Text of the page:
AND 5 TIPS FOR DEALING WITH IT

                                           CC Men’s Center eNews

                                                 September 2007

A 30 year old man grew up playing chess against his father. For several years the

boy, who was very bright and a quick study, tried his best but couldn't quite beat

his dad. Dad would taunt him that he'd never be able to win. In fact, every

interaction with dad was a contest that dad had to win, whether playing games or

debating ideas. Finally, at age 13, the son "check-mated" dad and won the game!

Dad refused ever to play chess with him again. Dad couldn't handle his "failure" and his son's victory. It was too shameful. To cope, he had to push away his son, who himself was traumatized by "winning." So neither actually won.

This is often men's experiences in relationships. We believe there are only two

options: winning and losing, being "one up" or being "one down." Like this father, we

have trouble staying in relationships if we feel inadequate or ashamed. We want to

flee. So, just to tolerate being in relationship many males have to show they are

"one up," "in charge," "winning." Yet, being "better than" is not a great recipe for

closeness. As author Terrence Real says, "It is impossible to be intimate from

either a 'one-up or a 'one-down' position."*

This boy's experience with his father speaks to the challenge many children,

women and other men face in trying to be close to men for whom they care deeply.

How to reach out and not cause their partner, father, brother, friend or son to

clam up and withdraw or attack back because of feeling ashamed or inadequate.

In their book, "How to Improve Your Marriage Without Talking About It," authors

Patricia Love, ED.D, and Steven Stosny, Ph.D., see men's sensitivity to feeling

inadequate and then feeling shame as one of two main causes of problems in malefemale relationships. The other is women's fear of disconnection. And when women try to connect by talking about the relationship, men often pull away or attack -- the classic "fight or flight" response.

So how do we contend with the ever-present danger for men of feeling inadequate

and unworthy, and ashamed?



1. START A CONVERSATION BY "FRAMING." Framing involves stating the win-win outcome you hope to reach by having the conversation.

"I'd like to talk about our vacation plans. My hope is that we can WORK OUT A

PLAN that will be fun for BOTH of us and for the kids." OR "Can we discuss that

fight from yesterday? My hope is that we can come to an understanding that we'll

BOTH feel better about."

Letting him know YOU WANT A POSITIVE OUTCOME tends to put him more at

ease and not having to be on guard against being criticized or losing.


Try what relationship expert John Gottman calls the "Soft Start Up." Rather than

an "in your face approach that starts with how unhappy you are -- "You've left your

clothes lying about the house all week and I'm fed up with it" -- begin by showing

you understand this isn't easy for him to talk about. For example, "I know talking

about the mess around the house isn't your favorite subject, but I'd like to ask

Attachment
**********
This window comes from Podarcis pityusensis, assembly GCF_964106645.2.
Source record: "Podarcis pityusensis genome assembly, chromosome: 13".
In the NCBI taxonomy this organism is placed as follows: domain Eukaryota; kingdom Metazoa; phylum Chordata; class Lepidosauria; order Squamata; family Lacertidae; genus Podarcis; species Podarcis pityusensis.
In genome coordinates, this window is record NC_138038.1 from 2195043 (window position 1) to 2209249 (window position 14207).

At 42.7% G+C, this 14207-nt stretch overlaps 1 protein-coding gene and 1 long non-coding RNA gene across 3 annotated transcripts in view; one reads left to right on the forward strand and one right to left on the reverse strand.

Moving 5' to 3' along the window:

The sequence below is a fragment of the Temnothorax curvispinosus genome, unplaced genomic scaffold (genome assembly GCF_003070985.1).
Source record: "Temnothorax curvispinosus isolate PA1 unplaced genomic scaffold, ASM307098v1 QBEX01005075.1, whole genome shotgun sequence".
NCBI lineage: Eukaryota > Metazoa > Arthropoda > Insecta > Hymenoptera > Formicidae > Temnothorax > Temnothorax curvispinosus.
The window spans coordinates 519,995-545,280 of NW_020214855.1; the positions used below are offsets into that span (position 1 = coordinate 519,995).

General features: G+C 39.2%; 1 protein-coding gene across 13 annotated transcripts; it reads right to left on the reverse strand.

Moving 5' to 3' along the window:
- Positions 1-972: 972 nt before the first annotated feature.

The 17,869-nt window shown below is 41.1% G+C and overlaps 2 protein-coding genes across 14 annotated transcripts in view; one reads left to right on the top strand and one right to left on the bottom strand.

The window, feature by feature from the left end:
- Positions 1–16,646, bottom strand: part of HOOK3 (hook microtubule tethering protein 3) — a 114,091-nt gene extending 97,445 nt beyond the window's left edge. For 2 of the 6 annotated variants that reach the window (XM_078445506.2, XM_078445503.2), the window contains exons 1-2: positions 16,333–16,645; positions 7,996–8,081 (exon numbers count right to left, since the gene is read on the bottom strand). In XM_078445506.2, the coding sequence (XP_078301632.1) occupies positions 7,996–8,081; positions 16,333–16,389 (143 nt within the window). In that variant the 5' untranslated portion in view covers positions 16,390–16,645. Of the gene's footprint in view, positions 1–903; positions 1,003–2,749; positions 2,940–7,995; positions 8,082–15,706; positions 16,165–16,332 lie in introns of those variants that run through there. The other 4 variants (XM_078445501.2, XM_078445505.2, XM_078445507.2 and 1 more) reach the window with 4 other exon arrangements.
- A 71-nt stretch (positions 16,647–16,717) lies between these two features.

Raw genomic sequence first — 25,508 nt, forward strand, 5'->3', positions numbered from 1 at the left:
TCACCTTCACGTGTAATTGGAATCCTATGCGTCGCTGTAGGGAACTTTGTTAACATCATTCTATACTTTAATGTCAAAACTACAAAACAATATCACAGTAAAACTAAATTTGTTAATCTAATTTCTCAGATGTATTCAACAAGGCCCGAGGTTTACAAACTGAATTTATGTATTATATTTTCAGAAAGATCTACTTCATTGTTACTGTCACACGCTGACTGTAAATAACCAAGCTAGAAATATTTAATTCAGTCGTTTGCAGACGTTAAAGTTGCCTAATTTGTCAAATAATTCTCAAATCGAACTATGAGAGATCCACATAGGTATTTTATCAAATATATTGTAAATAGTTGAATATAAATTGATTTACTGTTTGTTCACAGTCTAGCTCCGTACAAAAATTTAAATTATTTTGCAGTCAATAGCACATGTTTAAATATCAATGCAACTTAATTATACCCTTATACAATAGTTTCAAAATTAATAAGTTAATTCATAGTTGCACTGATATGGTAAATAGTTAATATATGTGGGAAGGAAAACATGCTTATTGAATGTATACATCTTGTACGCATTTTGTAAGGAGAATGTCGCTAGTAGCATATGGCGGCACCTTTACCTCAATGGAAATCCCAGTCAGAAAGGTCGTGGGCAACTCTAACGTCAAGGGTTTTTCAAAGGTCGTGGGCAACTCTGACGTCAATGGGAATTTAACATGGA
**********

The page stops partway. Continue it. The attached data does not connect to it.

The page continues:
you to be open to hearing me out on this. Do you think you could do that?" That

gives the man the freedom to enter into the conversation without being criticized

right off the bat.


man hears needs expressed, his tendency is to hear them as DEMANDS rather

than WISHES that he is required to fix (and if he doesn't know how to fix them,

he feels inadequate). An example is: "I'm so frustrated about work today and I

really need to vent. But I want you to know that you don't have to do anything. I

just really need you to hear me out." OR "That wasn't a good plan we had with the

kids today. So I really want you to work with me on coming up with a better

arrangement so neither of us get so stressed out all the time." If you are making a

demand ("I really need you to pick the kids after school today") make sure you are

stating that clearly.

4. VIEW HIS RESPONSE DIFFERENTLY: Try to view the man's response as his

best way of trying to connect to you. So, if he reacts defensively ("I didn't do

anything wrong"), realize he may be struggling with feeling "not good enough." If he is controlling or attacking, it may be a sign that he feels powerless underneath that front. It doesn't mean accepting mistreatment; it just means trying to see it

through his eyes with compassion for how shame and fear of failure prey on men.

View his response differently, don't take it personally, and keep asking for what

you want.

5. GIVE SPACE: Not even the most well thought out approach always will be

welcomed with open arms. Give men the space to retreat and re-engage when they

are ready. Trying to force them to open up probably will backfire. While it would

make you feel closer if he could say "I'm afraid," or "I don't know what to do,"

saying those things may be difficult for men because they often got "hurt for

hurting" -- meaning they got shamed for showing vulnerability ("Stop crying or I'll

really give you something to cry out.") So they need to reveal themselves carefully

and in their own time.

REMEMBER ... In the end, men want close, warm connection as much as women do --

and they are capable of deep levels of intimacy. Men have been hurt deeply by the

conditioning that says "Winning is Everything." Learning that close connection can

be a mutual experience that doesn't mean one person has to win and the other has

to lose takes patience and persistence on both sides.

* From Terrence Real, "How Can I Get Through to You," p. 84.

Return to Articles Page